âMore romantic, elegant, deepâ: why Americans love Real Girlfriends in Paris | Fashion
Concealing ranch dressing in your handbag, worrying about the carbs in la soupe, wondering if youâll ever find a French lover who likes to Netflix and chill: here are just a few of the new world-old world challenges the protagonists face in the first episode of Real Girlfriends in Paris, a reality TV show with its debut on 6 September on Hayu and Bravo.
As one may presume from the title of the show, the programme follows six American women in their 20s and 30s, looking for meaning, for a change and, mostly, for love. As different as Anya Firestone, Emily Gorelik, Margaux Lignel, Kacey Margo, Adja Toure and Victoria Zitoâs backgrounds are (respectively: a tour guide, a design management student, an aspiring entrepreneur, an English teacher, a Cornell graduate and a fashion designer), the one thing they have in common is their passion and monolithic vision of Paris. As the trailerâs voiceover points out, these nouvelles Parisiennes are adrift in âthe most beautiful city in the world â¦ a fairytaleâ â that is, an enchanted, heavily Disneyfied and filtered vision of France, which features the women performing Parisian-ness to a T: drinking wine round the clock, wearing trenchcoats and berets, eating crepes, loudly discussing sex. A choice of cliches so familiar and vivid that local press immediately labelled it âthe reality TV version of Emily in Parisâ, with French Elle declaring it âdirectly inspiredâ by Darren Starâs comedy drama. What do the two have in common? Both shows are seen, by the French media, as a âguilty pleasureâ that âone loves hatingâ â for their glorious inaccuracy (Paris limited to a handful of bridges and mimes, emaciated women smoking in turtle necks, not to mention an entire alcoholic population).
One thing is for the sure: Real Girlfriends in Paris, in production for its third season, closely follows the well-trodden path of an old fantasy, updated for the Instagram age by Star. Locations for Emily in Paris are listed on Google Maps and marked on city guides. They have become sought-after selfie locations for tourists and locals â âI feel like a tourist in my own city,â confessed Alicia, 18, a fan of the show who grew up in Paris. Outfits featured in the show, and documented on numerous Instagram accounts, are having booming sales. Not to mention the peak in US-originating tourism in France this summer â une coÃ¯ncidence?
Real Girlfriends in Paris and Emily in Paris bring to light a longstanding Francophilia in American cinema and entertainment â from An American in Paris to Moulin Rouge, Sex and the City, Midnight in Paris and, more recently, The French Dispatch. Itâs a topic of fascination that has led to dedicated books (Why France? American Historians Reflect on an Enduring Fascination, edited by Laura Lee Downs and StÃ©phane Gerson), a multitude of podcasts and even standup stints.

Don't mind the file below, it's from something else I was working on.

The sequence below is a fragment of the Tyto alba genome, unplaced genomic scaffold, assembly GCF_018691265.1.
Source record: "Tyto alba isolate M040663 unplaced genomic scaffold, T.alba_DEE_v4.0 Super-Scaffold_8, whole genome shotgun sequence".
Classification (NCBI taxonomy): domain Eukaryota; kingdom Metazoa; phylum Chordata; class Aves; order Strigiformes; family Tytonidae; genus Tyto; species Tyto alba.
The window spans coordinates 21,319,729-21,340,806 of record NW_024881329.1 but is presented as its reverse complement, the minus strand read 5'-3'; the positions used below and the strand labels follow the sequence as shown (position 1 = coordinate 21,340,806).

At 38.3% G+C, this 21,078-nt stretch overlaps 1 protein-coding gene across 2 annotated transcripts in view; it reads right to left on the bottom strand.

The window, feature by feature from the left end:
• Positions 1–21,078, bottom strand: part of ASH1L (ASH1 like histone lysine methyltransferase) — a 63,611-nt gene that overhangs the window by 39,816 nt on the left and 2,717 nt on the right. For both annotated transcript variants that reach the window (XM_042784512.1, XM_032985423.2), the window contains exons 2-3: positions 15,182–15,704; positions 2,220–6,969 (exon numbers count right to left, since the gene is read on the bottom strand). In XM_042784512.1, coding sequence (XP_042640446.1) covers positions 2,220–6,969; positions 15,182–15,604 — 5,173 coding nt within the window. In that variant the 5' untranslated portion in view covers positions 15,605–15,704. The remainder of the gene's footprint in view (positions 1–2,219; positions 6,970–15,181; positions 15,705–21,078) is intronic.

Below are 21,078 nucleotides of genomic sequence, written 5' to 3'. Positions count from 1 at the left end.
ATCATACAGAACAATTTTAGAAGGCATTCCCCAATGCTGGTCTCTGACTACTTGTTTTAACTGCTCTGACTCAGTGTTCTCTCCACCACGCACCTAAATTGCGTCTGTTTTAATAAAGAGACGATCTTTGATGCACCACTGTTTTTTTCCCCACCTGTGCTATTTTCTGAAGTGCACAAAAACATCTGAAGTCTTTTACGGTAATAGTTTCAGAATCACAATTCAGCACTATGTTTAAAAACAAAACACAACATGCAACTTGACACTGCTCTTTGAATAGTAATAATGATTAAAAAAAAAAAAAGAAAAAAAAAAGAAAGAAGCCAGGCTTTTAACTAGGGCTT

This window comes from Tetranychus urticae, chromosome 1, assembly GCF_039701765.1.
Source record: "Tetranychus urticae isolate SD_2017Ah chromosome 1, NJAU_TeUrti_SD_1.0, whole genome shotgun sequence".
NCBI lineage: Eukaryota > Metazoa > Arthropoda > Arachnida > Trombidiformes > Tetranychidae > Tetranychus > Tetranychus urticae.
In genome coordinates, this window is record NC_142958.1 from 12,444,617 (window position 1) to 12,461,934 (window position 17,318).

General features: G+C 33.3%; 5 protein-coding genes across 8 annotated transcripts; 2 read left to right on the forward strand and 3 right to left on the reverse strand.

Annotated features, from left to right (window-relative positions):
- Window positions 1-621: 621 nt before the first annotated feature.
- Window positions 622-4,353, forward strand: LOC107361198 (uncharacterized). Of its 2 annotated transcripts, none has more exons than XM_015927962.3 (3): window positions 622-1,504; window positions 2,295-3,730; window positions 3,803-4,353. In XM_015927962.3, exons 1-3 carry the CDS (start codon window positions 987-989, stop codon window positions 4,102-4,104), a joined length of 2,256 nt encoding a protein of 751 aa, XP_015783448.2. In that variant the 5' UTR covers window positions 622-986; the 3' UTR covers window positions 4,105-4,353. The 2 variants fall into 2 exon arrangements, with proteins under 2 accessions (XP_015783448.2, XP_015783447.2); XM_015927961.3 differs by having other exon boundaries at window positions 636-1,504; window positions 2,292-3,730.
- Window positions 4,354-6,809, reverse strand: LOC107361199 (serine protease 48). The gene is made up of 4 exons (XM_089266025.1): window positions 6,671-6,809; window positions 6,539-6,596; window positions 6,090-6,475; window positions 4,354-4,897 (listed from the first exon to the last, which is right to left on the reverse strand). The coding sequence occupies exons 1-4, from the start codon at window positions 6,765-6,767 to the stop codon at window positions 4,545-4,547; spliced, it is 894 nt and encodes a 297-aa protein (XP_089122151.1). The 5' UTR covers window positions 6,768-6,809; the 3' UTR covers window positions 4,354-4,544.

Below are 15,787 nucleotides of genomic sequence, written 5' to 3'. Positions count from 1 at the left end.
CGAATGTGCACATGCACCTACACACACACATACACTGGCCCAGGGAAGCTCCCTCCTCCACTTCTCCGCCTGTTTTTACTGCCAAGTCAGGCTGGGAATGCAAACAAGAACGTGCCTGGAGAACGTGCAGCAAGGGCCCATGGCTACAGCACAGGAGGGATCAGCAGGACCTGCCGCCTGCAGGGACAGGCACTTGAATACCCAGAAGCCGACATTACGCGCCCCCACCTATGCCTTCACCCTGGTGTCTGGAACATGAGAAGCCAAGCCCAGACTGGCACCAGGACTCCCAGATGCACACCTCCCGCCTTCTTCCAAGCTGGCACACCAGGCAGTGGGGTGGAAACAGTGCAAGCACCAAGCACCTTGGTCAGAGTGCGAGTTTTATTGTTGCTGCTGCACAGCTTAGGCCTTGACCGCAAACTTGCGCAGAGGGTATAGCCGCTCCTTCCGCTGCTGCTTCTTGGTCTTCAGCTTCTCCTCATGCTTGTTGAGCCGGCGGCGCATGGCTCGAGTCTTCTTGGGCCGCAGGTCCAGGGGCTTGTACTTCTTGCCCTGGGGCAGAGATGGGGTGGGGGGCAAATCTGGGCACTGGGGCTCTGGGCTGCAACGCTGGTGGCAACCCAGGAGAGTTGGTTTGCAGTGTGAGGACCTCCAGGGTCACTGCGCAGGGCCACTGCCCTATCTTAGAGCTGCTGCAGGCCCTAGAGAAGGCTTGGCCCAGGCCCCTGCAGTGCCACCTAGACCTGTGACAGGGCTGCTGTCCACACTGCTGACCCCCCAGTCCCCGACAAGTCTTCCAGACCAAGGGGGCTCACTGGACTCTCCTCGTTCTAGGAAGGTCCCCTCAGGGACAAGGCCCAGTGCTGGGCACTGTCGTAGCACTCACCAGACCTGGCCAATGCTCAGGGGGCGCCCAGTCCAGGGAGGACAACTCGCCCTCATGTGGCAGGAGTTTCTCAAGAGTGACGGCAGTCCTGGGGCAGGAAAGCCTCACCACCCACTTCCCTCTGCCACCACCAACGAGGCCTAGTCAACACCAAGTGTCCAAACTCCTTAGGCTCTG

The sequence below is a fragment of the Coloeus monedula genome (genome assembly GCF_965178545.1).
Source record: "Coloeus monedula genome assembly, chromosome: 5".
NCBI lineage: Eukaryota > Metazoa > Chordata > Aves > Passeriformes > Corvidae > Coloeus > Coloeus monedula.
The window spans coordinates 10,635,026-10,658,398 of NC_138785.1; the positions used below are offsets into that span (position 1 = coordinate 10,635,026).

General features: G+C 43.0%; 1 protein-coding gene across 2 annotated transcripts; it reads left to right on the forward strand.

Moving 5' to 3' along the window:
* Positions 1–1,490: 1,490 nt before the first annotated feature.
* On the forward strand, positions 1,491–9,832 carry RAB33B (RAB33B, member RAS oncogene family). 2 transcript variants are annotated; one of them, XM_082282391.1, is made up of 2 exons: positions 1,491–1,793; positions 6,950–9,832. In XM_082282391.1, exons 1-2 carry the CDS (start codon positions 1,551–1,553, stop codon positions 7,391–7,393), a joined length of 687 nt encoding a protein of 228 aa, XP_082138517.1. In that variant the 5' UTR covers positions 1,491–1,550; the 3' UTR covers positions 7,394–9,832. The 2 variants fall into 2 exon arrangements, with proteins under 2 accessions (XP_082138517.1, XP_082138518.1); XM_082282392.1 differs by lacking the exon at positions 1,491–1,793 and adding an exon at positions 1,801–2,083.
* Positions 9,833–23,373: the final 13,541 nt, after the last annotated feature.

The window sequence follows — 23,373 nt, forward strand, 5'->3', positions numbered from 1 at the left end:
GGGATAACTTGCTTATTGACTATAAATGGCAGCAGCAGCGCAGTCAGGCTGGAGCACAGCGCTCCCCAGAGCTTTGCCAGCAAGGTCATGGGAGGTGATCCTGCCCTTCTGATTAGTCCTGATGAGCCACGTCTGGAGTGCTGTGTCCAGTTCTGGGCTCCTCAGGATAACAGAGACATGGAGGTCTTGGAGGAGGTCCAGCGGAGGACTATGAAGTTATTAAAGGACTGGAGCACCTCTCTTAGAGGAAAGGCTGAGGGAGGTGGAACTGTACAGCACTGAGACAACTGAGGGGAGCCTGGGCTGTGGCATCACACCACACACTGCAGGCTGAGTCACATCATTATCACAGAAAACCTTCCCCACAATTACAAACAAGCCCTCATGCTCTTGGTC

To historian Robert O Paxton, the expat experience provides something of a âmid-Atlantic identityâ, floating somewhere between the two cultures, yet keeping a critical distance from both. âIt enabled me to move about freely in both the European space and the American space without ever becoming enclosed in either one,â he writes.
The passage between consumed or shattered cliches, well-known benefits and new experiences is what many women describe when moving to possibly the most cinematic and amply portrayed of cities. Breckyn, a 32-year-old dancer and choreographer who moved to Paris last November from New York, recalls America seeing the French capital as the sum of âa sparkly Eiffel Tower, film noir, sensuality, gentle, romantic, the city of lights â but you need to be ready for a really aggressive energy, like in most big citiesâ.
Nevertheless, she moved for âhigher standard of living conditions, healthier, better, more wholesome lifestyle, where travelling is affordable and also culturally acceptableâ, unlike in New York where âhustling is the norm in a fear-based society â¦ where everything feels like a struggle,â she says. However, what she cherishes today is the multicultural dimension, âeverything you donât see in the cliches, the diversity in cultures, perspectivesâ. She adds that she was surprised to discover âpeople willing to argue, debate, fight over a topic and remain friendsâ.
In addition to a more balanced life, it is also the promise of love, hand-in-hand with savoir-vivre, that attracts others. Hyo, 37, a student at the Paris School of Business who also moved from New York in July, says she has always been fascinated by âthe culture and the music, which seems to carry a special philosophical depthâ, listing the singer Tallisker and electronic musician Jean-Michel Jarre. She is âkeen on finding love and definitely into French men, who are more romantic, elegant, deep, and can hold real discussions and live in the presentâ.
Going from cliche to reality is also the challenge that Shawn, a 36-year-old entrepreneur from New York, is facing. âFriends often say, âYour life feels like Emily in Paris, going out drinking or to incredible restaurantsâ but no place is perfect and the show isnât supposed to be looked at as anything other than a fantasy,â she says, after discovering, among other things, the difficulty of French bureaucracy and everyday reality.
These, along with the political complexity and the crottes de chien, are certainly less likely to show up in Emilyâs or the Real Girlfriendsâ Paris, focused as they are on the Pont Neuf, free healthcare and French men.
Et pourquoi pas? Nevertheless, the countryâs multicultural history, landscape and rich cultural productions beyond the PÃ©riphÃ©rique might be worth a dig for these new TV heroines.